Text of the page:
Katedra Wawelska (Polish)
|Province||Archdiocese of Kraków|
|Ecclesiastical or organizational status||Royal Arch-cathedral Basilica|
|Style||Romanesque, Gothic, Renaissance, Baroque, Neoclassical|
The Wawel Cathedral (Polish: Katedra Wawelska), formally titled the Archcathedral Basilica of Saint Stanislaus and Saint Wenceslaus, (Polish: Bazylika archikatedralna św. Stanisława i św. Wacława) is a Catholic cathedral situated on Wawel Hill in Kraków, Poland. Nearly 1000 years old, it is part of the Wawel Castle Complex and is a national sanctuary which served as the coronation site of Polish monarchs.
The current Gothic cathedral is the third edifice on this site; the first was constructed and destroyed in the 11th century and the second one, constructed in the 12th century, was destroyed by a fire in 1305. The construction of the existing church began in the 14th century on the orders of Bishop Nanker. Over time, the building was expanded by successive rulers resulting in its versatile and eclectic architectural composition. There are examples of Romanesque, Gothic, Renaissance, Baroque, Neoclassical and Neogothic elements in the cathedral's façade and interior. The exterior is adorned by side chapels and representative mausoleums, most notable being the golden-domed Sigismund's Chapel.
It is the official seat of the Archbishop of Kraków and of the Archdiocese of Kraków. A symbol of Polish statehood and faith, the cathedral hosts important religious events and annual celebrations. Karol Wojtyła, who in 1978 became Pope John Paul II, the day after his ordination to the priesthood offered his first Mass as a priest at the Wawel Crypt on 2 November 1946, and was ordained Kraków's auxiliary bishop in the cathedral on 28 September 1958.
The cathedral comprises a nave with aisles, transepts with aisles, a choir with double aisles, and an apse with ambulatory and radiating chapels. The main altar, located in the apse, was founded about 1650 by Bishop Piotr Gembicki and created by Giovanni Battista Gisleni. The altar painting of Crucified Christ by Marcin Blechowski is from the 17th century. Over the main altar stands a tall canopy of black marble supported by four pillars, designed by Giovanni Battista Trevano and Matteo Castelli between 1626 and 1629. Underneath the canopy is placed a silver coffin of national patron Stanislaus of Szczepanów (also Stanisław Szczepanowski) created between 1669 and 1671 after the previous one (donated in 1512 by King Sigismund I the Old) was stolen by the Swedes in 1655.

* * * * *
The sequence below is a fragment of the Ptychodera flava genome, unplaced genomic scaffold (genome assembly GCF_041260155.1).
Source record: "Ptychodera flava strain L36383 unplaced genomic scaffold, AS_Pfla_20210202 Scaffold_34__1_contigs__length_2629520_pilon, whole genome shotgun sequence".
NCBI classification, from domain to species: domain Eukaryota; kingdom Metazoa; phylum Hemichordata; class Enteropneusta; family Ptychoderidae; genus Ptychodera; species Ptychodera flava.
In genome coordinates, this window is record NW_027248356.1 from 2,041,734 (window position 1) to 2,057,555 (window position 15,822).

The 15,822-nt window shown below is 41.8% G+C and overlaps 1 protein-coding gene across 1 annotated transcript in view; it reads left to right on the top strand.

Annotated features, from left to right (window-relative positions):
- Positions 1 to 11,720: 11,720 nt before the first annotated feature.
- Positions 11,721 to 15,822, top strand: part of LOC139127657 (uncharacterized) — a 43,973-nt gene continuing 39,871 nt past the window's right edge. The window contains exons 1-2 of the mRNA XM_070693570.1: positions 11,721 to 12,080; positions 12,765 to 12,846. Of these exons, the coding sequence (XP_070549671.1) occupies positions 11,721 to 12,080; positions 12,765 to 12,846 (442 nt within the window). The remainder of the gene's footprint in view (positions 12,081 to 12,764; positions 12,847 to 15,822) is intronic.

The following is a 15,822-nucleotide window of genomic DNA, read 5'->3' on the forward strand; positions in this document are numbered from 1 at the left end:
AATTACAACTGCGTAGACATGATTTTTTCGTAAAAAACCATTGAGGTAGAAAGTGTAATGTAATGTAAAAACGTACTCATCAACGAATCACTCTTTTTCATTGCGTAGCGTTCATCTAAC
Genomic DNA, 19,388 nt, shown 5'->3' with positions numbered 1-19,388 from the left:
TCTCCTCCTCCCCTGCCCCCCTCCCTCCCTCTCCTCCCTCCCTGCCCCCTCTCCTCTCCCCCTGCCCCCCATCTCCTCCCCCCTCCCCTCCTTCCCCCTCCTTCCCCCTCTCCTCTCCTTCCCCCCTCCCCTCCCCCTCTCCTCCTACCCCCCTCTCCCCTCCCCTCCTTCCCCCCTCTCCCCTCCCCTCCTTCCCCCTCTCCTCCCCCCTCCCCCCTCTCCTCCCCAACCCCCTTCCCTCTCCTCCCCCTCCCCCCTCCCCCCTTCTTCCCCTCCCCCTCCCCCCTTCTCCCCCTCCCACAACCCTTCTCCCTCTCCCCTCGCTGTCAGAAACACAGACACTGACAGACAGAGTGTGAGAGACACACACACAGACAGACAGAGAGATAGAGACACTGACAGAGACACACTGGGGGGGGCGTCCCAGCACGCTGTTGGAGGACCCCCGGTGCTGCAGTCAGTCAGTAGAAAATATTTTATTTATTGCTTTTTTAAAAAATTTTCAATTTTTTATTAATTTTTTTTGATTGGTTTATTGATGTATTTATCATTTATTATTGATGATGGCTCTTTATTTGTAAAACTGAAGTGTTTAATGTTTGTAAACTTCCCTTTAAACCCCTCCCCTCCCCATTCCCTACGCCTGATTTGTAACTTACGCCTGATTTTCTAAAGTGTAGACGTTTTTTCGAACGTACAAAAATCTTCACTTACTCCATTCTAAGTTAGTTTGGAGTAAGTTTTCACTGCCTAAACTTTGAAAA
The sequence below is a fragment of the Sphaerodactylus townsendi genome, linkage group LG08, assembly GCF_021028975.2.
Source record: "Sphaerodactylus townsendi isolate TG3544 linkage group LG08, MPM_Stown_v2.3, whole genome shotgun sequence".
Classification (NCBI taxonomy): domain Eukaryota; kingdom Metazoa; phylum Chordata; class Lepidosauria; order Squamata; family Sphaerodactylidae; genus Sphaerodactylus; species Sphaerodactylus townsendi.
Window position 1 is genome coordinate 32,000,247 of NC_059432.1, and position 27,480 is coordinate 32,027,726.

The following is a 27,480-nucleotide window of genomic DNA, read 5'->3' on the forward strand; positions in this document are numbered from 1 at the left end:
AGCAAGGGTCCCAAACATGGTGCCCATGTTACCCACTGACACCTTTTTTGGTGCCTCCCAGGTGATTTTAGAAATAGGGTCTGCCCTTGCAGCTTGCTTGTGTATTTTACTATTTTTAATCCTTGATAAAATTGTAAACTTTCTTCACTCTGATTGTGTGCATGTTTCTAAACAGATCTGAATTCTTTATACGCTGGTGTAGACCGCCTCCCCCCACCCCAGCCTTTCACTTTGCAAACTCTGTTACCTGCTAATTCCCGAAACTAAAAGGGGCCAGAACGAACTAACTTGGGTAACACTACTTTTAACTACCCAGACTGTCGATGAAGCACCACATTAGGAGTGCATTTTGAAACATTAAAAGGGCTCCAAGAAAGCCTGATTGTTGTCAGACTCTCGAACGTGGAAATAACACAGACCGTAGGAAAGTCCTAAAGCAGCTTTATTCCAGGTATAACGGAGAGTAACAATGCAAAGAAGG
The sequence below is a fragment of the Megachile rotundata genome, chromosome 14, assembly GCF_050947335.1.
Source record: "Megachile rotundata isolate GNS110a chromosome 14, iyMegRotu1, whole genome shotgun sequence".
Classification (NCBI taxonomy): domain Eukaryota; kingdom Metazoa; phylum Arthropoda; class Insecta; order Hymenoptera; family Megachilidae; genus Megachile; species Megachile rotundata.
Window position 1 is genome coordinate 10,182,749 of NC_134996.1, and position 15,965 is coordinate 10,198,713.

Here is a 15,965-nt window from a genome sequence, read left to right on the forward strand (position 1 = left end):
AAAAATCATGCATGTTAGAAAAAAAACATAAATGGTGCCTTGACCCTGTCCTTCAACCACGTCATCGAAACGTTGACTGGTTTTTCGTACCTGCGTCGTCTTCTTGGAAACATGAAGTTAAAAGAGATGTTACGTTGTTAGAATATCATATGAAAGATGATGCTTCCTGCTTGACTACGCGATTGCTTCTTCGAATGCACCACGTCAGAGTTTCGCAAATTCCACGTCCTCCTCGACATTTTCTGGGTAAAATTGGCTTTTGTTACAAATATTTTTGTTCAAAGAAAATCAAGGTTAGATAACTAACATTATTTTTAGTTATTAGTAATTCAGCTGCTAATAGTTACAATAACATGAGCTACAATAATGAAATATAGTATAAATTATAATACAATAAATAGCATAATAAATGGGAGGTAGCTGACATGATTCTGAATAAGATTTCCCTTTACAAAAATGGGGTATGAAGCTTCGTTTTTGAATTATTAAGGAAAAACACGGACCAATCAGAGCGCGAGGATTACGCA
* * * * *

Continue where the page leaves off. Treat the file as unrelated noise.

Sigismund's Chapel, or Zygmunt Chapel ("Kaplica Zygmuntowska"), adjoining the southern wall of the cathedral, is one of the most notable pieces of architecture in Kraków and perhaps "the purest example of Renaissance architecture outside Italy." Financed by Sigismund I the Old, it was built between 1517 and 1533 by Bartolommeo Berrecci, a Florentine Renaissance architect, who spent most of his career in Poland.
Royal chapels and crypts
The Wawel Cathedral has been the main burial site for Polish monarchs since the 14th century. As such, it has been significantly extended and altered over time as individual rulers have added multiple burial chapels.
The crypts beneath the Wawel Cathedral hold the tombs of Polish kings, national heroes, generals and revolutionaries, including rulers of the Polish–Lithuanian Commonwealth such as John III Sobieski and his consort Marie Casimire (Maria Kazimiera); the remains of Tadeusz Kościuszko, the leader of a Polish national insurrection and Brigadier General in the American Revolutionary War; Władysław Sikorski, Prime Minister of the Polish Government in Exile and Commander-in-Chief of the Polish Armed Forces; Marshal Józef Piłsudski, founder of the Second Polish Republic. Pope John Paul II celebrated his first mass in St. Leonard's Crypt. He considered being buried at the Wawel Cathedral also at one point in time, while some of the people of Poland had hoped that, following ancient custom, his heart would be brought there and kept alongside the remains of the great Polish rulers. (John Paul II was buried under St. Peter's Basilica, a papal burial site since antiquity, instead.)
Crypt of National Poets
The Sigismund's Tower, which contains the Sigismund's Bell
The cathedral's treasury
Stained-glass window in the Holy Trinity Chapel
The sarcophagus of Jadwiga of Poland
- George Weigel (2005). Witness to Hope: The Biography of Pope John Paul II. Harper Perennial. p. 81. ISBN 0-06-073203-2.
- "Wawel". www.integracja.org (in Polish). Retrieved 2010-09-11.
- (in English and German) Adam Bujak, Stanisław Bogdanowicz (1997). Die polnischen Kathedralen (Polish Cathedrals). Biały Kruk. p. 32. ISBN 83-907760-1-4.
- CODART, an international network of curators of art from the Low Countries, "The CODART List - Study trip to Gdańsk, Warsaw and Kraków (18-25 April 2004) - Museums with Dutch art and Flemish art". Archived from the original on 2005-12-02. Retrieved 2007-12-23. Accessed 2007-12-23
- Marek Strzala. "Royal tombs" (in Polish). Krakow-info.com. Retrieved 2010-09-11.
Media related to Wawel Cathedral at Wikimedia Commons